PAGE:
Starting a new life abroad can be costly. Securing flight tickets for the family is just the start of a gamut of expenses you will encounter before settling in your new home. For some, this may mean generating a pile of debts that will be difficult to get out of. If you are in the same situation, you are probably wondering if you are eligible for a loan in a foreign country. The simple answer to this is – it will be difficult, but not impossible.
A non-resident in Canada will be able to apply for different types of loans, including mortgage and auto loans. Depending on the lending institution, you may be charged higher interest rates compared to residents, but this is considered normal. Moreover, restrictions may be applied to foreigners who have only been in the country for a limited amount of time. This is because institutions are wary of people leaving Canada without paying.
Loan applications also tend to be disapproved of for non-resident borrowers who have diplomatic immunity. Since they are not subject to Canadian law, even if they do live in Canada, lending institutions will not be able to hold them accountable in the event that they fail to pay back the loan. Generally, loan applications for non-residents involve a lot of paperwork to get through. While this can be taxing, a little patience will do the trick.
In Canada, non-residents are able to apply for mortgage loans, even with no credit history. To qualify for one, you need to prepare documentation. These include your proof of income, letter of reference from your foreign bank, and down payment, among others. Lending institutions need to verify your income and net worth, so you must be ready to present your employment contract, tax returns, and payslips.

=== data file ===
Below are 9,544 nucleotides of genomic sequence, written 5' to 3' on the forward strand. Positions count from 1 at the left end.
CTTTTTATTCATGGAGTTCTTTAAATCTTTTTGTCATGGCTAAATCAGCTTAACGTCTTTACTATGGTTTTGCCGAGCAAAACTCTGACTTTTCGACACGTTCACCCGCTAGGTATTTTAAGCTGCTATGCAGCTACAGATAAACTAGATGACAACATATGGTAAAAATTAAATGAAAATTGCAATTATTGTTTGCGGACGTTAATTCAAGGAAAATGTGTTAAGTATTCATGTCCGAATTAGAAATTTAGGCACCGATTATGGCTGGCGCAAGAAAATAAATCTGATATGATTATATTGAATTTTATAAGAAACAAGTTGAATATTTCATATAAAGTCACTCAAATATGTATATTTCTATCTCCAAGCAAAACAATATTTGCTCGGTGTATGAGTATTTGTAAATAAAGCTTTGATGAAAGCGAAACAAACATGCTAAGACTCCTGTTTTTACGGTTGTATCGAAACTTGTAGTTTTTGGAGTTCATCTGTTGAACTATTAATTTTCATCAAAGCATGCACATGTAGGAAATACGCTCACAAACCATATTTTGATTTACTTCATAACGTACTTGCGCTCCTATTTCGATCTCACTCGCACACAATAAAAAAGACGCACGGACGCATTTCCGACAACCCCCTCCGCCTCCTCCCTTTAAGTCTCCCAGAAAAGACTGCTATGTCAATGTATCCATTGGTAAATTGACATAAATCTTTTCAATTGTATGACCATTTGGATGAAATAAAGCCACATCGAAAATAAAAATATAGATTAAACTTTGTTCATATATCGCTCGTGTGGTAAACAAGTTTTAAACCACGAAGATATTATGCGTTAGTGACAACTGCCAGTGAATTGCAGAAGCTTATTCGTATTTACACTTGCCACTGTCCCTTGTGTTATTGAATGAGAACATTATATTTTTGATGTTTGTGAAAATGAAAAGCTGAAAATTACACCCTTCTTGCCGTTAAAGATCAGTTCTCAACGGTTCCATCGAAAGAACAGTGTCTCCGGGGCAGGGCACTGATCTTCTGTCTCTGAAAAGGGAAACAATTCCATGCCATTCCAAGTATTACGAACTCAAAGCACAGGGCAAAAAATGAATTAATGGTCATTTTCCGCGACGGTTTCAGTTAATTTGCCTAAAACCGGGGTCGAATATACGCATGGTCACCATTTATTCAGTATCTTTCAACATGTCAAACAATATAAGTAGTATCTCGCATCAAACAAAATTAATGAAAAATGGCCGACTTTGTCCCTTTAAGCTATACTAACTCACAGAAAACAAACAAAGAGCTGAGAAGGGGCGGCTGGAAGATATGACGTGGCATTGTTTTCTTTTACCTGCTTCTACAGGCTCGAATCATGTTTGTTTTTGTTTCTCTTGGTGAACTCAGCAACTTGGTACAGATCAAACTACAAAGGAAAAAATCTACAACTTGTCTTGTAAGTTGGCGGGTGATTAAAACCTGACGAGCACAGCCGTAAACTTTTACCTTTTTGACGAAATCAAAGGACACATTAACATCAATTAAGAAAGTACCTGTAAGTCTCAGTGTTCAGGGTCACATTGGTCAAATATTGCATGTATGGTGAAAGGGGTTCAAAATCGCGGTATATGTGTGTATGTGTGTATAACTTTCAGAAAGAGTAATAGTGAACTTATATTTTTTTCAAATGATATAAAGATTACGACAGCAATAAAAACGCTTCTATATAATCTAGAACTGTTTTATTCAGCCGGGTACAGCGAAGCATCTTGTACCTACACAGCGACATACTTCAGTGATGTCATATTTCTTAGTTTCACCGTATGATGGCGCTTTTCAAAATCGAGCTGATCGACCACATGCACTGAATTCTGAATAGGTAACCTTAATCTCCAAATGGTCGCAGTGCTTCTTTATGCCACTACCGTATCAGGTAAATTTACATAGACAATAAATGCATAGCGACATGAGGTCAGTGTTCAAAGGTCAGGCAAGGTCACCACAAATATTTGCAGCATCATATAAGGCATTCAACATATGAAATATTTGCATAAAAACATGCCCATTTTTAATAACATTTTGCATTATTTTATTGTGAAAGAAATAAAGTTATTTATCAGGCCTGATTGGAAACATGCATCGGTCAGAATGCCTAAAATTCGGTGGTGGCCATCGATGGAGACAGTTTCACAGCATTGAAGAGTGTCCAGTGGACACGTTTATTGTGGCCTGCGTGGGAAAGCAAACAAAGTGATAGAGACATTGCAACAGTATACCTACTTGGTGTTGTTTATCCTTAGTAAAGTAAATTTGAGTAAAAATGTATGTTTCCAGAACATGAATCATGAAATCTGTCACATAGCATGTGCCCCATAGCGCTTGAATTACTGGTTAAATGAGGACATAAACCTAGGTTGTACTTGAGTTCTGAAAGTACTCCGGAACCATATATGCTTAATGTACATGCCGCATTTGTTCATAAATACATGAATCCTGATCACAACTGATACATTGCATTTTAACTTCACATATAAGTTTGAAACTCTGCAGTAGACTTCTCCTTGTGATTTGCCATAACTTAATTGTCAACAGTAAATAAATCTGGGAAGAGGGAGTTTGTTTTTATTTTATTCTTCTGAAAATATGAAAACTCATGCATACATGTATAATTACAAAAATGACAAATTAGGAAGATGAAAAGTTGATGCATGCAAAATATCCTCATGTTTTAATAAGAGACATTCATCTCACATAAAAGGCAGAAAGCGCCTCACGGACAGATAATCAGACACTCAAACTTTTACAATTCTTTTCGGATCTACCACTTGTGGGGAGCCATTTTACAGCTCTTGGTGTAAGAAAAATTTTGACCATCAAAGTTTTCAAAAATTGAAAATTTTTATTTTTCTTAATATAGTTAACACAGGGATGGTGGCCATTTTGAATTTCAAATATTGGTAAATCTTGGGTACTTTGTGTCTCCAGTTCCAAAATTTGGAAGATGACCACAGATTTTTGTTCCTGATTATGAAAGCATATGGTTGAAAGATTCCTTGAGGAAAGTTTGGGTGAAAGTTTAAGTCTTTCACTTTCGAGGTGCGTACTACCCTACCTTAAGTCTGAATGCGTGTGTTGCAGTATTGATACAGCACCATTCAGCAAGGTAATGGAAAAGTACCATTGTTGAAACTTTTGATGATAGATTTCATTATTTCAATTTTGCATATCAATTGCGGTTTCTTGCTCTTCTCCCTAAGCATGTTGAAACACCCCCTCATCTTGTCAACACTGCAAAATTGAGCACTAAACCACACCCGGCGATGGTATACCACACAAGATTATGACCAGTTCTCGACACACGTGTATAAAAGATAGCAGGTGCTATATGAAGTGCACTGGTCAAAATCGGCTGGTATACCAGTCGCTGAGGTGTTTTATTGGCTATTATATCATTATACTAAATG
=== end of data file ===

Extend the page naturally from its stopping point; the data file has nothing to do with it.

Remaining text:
The verification process also involves a letter of reference from a bank outside of Canada. If you can provide a third-party credit profile from your home country, for instance, an international credit bureau report or banking statements covering six months, this will help. Dealing with foreign banks often entails some delays, so it is advised that you begin the pre-approval process earlier to avoid setbacks.
Canadian banks and lending institutions require a minimum of 35% down payment for non-resident borrowers. Those with stricter rules for qualifying may demand more. You must be able to show that your down payment has been in a Canadian bank at least 30 days before the closing of the purchase. Most banks will want to trace the source of your down payment for 90 days, so be prepared just in case. You should also expect a Canadian credit check.
When applying for a mortgage, non-residents are eligible for the same interest rates as residents, as long as they meet the eligibility criteria. For those who live in a country without a tax treaty with Canada, they are qualified for a fixed-rate interest rate. Even if you do not meet the mortgage eligibility requirements, you may still be able to get financing from other lenders. Check Alpine Credits for more information.
Owning a car when living in Canada is advantageous as there are areas where public transport is limited. It may be a bit challenging for non-residents to find lenders for auto financing, but it is still possible. You will need to satisfy specific documentations and legal formalities before you can apply. Most lending institutions will want to look at your credit history. If you have none, there are several ways to build a credit history in Canada.